But, as she notes, she only makes claims from her own perspective. It’s the perspective of an individual Mastodon member – a valuable one, but a limited view.

The Instance Perspective

Unlike Dunbar-Hester, I’ve explicitly set out to research Mastodon and the fediverse from day 1.

I’ve focused on a particular aspect of the fediverse: instance-to-instance relations. I’ve highlighted what I call (drawing on a paper co-authored with Diana Zulli) the “covenantal” approach to network building, where the smallest unit is the group. I focus on the decisions to maintain or break federated connections, which means I spend a great deal of time analyzing the role of codes of conduct, blocklists, funding models, and hashtag coordination in building a network of instances.

I chose this because the fediverse is comprised of instances, and the act of making an instance is a political act – an instance admin must set policies, decide who should be allowed to sign up, and how long connections between instances should be maintained. Even if an admin shirks these things and says “anything goes,” that’s still a political decision.

And choosing an instance does require some effort – selecting one, agreeing to a code of conduct, and learning the ropes of a specific community. Even if someone chooses an instance at random, there’s still some demand that the person abide by norms. This is why I tend to use the term “member” instead of “user” for individual fediverse accounts.

I do focus on individual members in the book, particularly artists, mutual aid practitioners, and people who have shifted from Twitter. But by and large my view tends to put these individuals in relation with instances or larger instance-to-instance relations.

Overall, I privilege admins and moderators in my research. And this is a limitation of my own perspective. While I can see much from this view, it – like Dunbar-Hester’s – is not a view from nowhere. It is situated, as well.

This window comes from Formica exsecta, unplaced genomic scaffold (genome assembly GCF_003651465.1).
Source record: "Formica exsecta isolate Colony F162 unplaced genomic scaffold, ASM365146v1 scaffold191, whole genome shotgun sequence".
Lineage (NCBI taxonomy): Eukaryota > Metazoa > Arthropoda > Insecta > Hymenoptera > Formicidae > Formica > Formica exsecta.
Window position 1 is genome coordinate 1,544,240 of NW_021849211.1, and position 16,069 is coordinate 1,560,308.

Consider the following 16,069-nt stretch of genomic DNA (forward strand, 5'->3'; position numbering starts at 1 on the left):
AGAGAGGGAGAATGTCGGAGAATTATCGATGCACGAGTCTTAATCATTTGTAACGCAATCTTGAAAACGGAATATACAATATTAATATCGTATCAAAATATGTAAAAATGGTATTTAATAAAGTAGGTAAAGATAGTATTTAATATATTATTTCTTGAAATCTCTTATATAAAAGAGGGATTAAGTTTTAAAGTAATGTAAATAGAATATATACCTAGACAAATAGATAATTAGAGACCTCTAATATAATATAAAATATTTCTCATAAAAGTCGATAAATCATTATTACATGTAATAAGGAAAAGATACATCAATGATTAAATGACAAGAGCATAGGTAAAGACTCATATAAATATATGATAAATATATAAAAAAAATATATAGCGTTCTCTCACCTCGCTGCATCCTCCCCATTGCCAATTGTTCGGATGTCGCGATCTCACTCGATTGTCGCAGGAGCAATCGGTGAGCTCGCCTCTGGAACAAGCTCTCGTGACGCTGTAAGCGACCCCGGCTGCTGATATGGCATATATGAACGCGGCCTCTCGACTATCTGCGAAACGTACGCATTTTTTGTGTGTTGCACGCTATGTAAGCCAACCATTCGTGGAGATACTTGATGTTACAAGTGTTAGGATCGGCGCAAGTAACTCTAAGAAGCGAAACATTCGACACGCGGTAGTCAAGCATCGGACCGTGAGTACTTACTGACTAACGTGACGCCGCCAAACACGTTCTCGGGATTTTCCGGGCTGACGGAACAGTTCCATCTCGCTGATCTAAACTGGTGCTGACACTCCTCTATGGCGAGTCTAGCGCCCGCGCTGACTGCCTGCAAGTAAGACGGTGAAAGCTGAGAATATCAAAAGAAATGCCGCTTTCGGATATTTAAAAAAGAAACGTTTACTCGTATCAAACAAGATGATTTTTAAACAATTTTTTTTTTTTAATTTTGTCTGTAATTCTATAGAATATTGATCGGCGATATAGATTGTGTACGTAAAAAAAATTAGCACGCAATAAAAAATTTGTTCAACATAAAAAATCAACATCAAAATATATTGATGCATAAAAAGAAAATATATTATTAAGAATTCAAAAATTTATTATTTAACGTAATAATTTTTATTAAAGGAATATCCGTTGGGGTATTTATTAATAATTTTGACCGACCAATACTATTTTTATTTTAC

Multiple Perspectives Needed

I contrast our approaches because they reveal ways forward for other researchers. Echoing Dunbar-Hester, I would also say: someone ought to write this up! More research on the fediverse is needed. My approach is not superior to Dunbar-Hester’s. I can see certain things, and she can see others. So, future researchers, be mindful of perspective.

Her approach provides valuable documentation and insight into what it’s like to be a skilled researcher coming to the fediverse. The individual, self-reflexive perspective Dunbar-Hester brings is incredibly important. It can inform work on human-computer interaction, masspersonal communication, and activism, among other things.

But as Dunbar-Hester found, it has limits: individuals can only get a partial view. In some ways, this is a good thing – I would be nervous if any one person could get a global view of the fediverse without the consent of network members. I don’t even think it’s wise for researchers to get a global view without the consent of members. At most, I would support a global view of instances, but not the ability to dive into any given individual account.

More importantly, if we stress individual perspectives, we run the risk of erasing instances. If the fediverse is a network of individuals who can interact without regard to the instance, than instance administration becomes a mere service and not a political act. (In some ways, I think Bluesky is going this direction, and I fear that such an approach replicates the eliding of things like moderation, much as corporate social media has done, hiding moderation practices behind layers of abstraction).

So what are the limitations of my more instance-centric view? Well, obviously, the perspective of individual members can get lost.

But more importantly, it puts a lot of weight on the admin’s perspective – and as Nathan Schneider has argued, this (crypto or explicit) valorization of the almighty sysadmin can lead to authoritarianism. The danger is that an instance becomes a pseudo-state, with the admin reigning supreme. Privileging the admin may not challenge this view. (I agree, to a point, but I would note that noncentralized instance-to-instance relations, as well as the ability to move instances, mitigate the power of individual admins to a large degree).

Ultimately, of course, Dunbar-Hester’s work doesn’t merely provide a foil for what I’m doing. Her conclusion is that activists need to influence the fediverse for more tools to make large-scale collective organizing possible. I agree. What those tools end up looking like – individual- or instance-centric – will shape the network to come, but in any case, the status quo may not be working well for activists.